The Oakland Coffee Company is a model of inclusion
This afternoon, 8,000 Starbucks locations will close up shop in order to undergo a racial bias training program, prompted by the arrest of two black men in Philadelphia ( though it’s not their only recent issue). Though Starbucks sees the move as a step in the right direction, the founder of one Bay Area coffee chain thinks it won’t be enough, suggesting that inclusivity is less about programs and more about people.
"Until Starbucks makes some deep structural changes to reverse its legacy of racial bias — which is also built into American society — they'll continue to have incidents," Keba Konte, founder of Red Bay Coffee, told Business Insider. "The only way you can reverse corporate culture is by changing the leadership."
Founded by Konte in 2014, Red Bay Coffee is a black-owned coffee roaster with diversity embedded into its DNA. At both of its two Oakland locations and within its corporate structure, employees consist entirely of people of color, women, and the formerly incarcerated, who often experience significant hurdles when it comes to finding employment.
Being a coffee roaster with a staff that’s representative of its Oakland community is more than just a feel-good story for Red Bay: it’s had a tangible impact on their bottom line. In the wake of the Philadelphia Starbucks incident, Konte saw an in-store sale increase of 60%, and online sales shot up 110%. Red Bay also has plans to fan out across the country next year, including new locations in Philadelphia, Baltimore and Chicago.
As he sees it, the success of Red Bay highlights just how much consumers are interested in meaningful minority representation at more than just the early stages of coffee harvesting and at the point of sale. “Once [coffee]’s exported from the hard labor, in terms of the roasting, the branding, the technical education, the designing of the equipment — people of color are underrepresented."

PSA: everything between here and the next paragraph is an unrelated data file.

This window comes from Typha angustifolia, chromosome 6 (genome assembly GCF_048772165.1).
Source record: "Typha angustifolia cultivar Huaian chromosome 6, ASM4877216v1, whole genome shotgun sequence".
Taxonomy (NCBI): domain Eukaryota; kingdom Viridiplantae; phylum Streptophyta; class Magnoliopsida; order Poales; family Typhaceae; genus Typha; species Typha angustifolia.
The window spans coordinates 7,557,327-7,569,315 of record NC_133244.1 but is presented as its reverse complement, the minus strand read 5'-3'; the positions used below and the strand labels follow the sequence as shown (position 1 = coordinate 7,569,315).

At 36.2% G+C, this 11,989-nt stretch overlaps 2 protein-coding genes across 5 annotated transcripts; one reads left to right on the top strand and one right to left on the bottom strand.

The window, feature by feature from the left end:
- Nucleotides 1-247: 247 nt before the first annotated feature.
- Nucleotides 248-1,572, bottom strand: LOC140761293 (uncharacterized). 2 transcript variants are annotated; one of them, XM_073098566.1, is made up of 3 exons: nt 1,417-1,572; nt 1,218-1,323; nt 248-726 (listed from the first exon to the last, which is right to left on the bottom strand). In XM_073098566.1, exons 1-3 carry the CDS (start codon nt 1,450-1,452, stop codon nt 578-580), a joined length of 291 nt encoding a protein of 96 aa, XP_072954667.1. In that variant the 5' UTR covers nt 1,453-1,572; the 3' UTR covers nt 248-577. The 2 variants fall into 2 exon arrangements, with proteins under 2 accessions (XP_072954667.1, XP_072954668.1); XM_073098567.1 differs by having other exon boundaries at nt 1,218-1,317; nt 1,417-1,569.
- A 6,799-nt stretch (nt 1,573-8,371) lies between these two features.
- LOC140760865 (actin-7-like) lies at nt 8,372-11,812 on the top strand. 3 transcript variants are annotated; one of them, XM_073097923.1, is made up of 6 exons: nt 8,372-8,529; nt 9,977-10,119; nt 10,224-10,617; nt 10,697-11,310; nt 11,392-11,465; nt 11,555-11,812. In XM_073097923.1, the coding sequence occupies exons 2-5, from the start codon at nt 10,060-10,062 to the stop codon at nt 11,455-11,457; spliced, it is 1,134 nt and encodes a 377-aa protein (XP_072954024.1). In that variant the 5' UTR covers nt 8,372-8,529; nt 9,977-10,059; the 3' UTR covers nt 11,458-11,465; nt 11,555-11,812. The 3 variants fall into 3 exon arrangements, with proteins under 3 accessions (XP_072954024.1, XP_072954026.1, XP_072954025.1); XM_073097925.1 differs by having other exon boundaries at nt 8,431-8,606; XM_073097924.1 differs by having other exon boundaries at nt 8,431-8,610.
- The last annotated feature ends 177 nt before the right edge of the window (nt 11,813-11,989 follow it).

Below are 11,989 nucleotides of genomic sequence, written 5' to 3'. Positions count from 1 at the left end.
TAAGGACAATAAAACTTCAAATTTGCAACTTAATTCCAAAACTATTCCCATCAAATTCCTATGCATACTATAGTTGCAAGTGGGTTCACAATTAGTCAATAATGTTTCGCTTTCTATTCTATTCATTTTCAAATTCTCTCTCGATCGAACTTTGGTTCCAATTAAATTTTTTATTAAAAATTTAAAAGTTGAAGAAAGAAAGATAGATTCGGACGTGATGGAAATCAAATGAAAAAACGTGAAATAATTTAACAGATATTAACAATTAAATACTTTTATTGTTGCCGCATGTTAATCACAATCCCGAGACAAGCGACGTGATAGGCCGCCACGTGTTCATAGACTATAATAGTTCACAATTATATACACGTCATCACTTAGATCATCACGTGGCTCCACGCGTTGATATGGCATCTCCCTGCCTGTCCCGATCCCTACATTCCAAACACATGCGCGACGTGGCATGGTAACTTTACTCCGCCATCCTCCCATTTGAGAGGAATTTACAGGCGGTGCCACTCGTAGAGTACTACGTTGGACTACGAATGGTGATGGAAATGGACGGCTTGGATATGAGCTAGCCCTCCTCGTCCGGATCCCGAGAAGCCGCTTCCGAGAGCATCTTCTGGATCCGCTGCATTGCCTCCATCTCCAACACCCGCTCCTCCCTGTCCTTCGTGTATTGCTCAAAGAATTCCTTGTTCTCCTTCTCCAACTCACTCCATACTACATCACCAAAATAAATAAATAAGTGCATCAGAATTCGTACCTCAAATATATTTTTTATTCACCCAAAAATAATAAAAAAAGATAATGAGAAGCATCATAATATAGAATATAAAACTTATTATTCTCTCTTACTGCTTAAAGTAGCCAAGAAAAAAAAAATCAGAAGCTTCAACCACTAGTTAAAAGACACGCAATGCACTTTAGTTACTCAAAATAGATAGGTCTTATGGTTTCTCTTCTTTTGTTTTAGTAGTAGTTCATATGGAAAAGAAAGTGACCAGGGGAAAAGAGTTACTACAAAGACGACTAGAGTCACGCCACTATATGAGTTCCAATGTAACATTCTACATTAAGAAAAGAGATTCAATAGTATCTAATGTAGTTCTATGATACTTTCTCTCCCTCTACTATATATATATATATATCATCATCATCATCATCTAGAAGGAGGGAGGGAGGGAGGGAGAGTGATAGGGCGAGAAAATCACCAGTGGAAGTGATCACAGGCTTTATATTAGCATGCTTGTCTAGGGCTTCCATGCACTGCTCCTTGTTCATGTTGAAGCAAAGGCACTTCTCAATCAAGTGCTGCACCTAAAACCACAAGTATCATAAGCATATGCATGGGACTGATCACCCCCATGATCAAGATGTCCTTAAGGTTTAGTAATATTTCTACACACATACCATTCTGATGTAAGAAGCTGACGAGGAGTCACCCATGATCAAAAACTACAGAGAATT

That seems to be the current case at Starbucks, the world’s most dominant coffee chain in terms of footprint. Only 18% of its corporate leadership is nonwhite, compared to 43% of total employees. The company does aim to increase minority and female representation to 50% at the level of senior vice president and above by 2020, however.
For his part, Konte says he and Red Bay will continue to be a part of the ongoing conversation around diversity in the industry. He’s set to participate in a discussion on retail racism at a black-owned coffeehouse in Philadelphia this week, and is continuing to pass on Red Bay’s roasting knowledge to other minority-owned businesses in his Oakland community. The latter is an important recognition that despite its integral role in Red Bay’s success, diversity in the coffee business isn’t a zero-sum game.
“It’s a $50 billion industry, just in the U.S., and we play a very small role in that,” Konte told the San Francisco Chronicle. “I want black people to understand that, and to reclaim that.”